Previously, aspiring Air Force pilots had to be 5’4 “to 6’5” tall and 34 to 40 inches tall. Applicants less than 5’4 “or higher than 6’5” had to submit an exemption.
“Studies have shown that women’s perceptions of being fully qualified for a job make them less likely to apply, even if there is an opt-out option,” said Air Force Mobility Planner and Programmer Lt. Col. Jessica Ruttenber in last week’s press release.
Historically, most Air Force aircraft had been designed to match an average man, said Ruttenber, who spearheaded efforts to change height standards. The new policy will allow the Air Force to “accommodate a larger and more diverse pool of candidates within the constraints of existing aircraft,” he said.
The average height for US women aged 20 and over is 63.8 inches across all ethnic groups, according to the Department of Health and Human Services. Meanwhile, the average height for U.S. males 20 and older is 69.3 inches.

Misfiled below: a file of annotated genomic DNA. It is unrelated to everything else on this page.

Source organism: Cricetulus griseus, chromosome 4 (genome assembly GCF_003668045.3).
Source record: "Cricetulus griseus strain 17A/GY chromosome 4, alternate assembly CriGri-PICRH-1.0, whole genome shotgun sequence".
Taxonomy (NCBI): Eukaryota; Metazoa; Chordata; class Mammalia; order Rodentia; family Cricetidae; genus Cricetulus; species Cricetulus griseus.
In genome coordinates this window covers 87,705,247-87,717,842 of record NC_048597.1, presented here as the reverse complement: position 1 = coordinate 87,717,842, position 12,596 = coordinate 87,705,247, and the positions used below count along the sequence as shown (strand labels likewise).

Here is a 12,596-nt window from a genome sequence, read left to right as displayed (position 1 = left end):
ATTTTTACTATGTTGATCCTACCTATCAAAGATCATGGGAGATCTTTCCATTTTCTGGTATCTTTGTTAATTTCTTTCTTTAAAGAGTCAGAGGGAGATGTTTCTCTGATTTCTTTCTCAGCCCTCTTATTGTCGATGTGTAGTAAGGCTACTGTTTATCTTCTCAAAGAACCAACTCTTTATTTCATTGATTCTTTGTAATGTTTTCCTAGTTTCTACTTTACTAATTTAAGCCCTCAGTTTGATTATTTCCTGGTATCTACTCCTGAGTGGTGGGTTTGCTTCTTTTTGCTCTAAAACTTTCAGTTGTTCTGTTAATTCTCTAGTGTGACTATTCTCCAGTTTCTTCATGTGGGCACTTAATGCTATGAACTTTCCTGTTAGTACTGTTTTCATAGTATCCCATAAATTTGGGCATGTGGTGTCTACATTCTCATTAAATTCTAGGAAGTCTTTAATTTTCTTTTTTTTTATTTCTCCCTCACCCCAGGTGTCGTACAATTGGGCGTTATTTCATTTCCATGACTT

The new policy removes the height barrier “while preserving flight safety,” said the Air Force.
Instead of height standards, medical and operational teams will now apply an anthropometric screening process to applicants to position them on a plane that can fly safely, the Air Force said. This process could include several measurements of the human body, including weight, limb length, amplitude and body mass index.
“We are truly focused on identifying and removing barriers to serving in the Air Force,” said Gwendolyn DeFilippi, deputy chief of staff for staff, staff and services.
“This is a huge victory, especially for women and minority minorities who previously could have assumed they were not qualified to join our team.”
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